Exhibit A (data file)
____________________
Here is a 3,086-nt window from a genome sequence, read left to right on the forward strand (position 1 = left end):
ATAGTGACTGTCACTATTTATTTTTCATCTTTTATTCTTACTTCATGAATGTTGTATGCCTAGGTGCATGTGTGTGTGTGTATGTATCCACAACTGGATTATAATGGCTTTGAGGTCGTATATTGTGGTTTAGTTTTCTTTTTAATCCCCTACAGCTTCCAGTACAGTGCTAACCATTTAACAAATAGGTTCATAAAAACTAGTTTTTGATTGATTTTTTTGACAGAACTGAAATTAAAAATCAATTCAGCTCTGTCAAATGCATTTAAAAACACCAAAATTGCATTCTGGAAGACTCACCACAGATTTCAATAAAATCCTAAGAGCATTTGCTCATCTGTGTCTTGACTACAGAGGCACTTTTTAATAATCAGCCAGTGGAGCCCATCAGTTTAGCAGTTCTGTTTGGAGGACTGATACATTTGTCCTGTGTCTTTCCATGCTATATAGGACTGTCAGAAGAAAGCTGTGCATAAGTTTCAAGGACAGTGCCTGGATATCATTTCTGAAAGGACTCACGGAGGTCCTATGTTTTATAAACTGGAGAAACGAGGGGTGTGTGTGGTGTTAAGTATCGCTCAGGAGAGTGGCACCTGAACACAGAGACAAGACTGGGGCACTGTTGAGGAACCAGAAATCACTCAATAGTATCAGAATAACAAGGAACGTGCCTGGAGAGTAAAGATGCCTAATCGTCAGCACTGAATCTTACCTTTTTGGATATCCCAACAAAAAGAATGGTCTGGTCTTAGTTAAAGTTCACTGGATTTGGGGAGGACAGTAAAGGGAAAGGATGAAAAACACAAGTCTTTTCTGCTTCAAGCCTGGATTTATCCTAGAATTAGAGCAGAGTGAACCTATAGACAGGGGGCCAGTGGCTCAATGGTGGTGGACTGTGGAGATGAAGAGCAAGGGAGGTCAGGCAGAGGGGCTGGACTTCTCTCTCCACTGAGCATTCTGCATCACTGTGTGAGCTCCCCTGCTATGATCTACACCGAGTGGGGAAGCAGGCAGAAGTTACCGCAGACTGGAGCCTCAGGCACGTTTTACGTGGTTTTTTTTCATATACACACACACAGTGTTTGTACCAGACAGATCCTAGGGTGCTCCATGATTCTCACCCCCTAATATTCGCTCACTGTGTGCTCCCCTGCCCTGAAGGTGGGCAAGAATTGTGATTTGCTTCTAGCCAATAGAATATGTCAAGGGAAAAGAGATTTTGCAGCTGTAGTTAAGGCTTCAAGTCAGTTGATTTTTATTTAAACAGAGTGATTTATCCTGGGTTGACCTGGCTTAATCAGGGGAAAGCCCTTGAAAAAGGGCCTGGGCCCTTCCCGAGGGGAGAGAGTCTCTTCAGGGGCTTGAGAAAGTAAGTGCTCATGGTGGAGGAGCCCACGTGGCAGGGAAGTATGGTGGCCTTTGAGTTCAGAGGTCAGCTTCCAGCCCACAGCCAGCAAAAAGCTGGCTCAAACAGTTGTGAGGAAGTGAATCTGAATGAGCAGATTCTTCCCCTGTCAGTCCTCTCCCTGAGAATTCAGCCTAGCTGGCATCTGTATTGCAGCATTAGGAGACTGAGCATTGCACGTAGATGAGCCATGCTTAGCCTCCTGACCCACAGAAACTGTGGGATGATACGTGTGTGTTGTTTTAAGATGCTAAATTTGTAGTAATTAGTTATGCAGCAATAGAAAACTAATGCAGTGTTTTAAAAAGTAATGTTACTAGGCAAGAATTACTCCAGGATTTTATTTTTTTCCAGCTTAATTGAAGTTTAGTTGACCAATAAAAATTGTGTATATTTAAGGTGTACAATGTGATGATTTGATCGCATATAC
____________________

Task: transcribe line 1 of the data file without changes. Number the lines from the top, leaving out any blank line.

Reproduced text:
Here is a 3,086-nt window from a genome sequence, read left to right on the forward strand (position 1 = left end):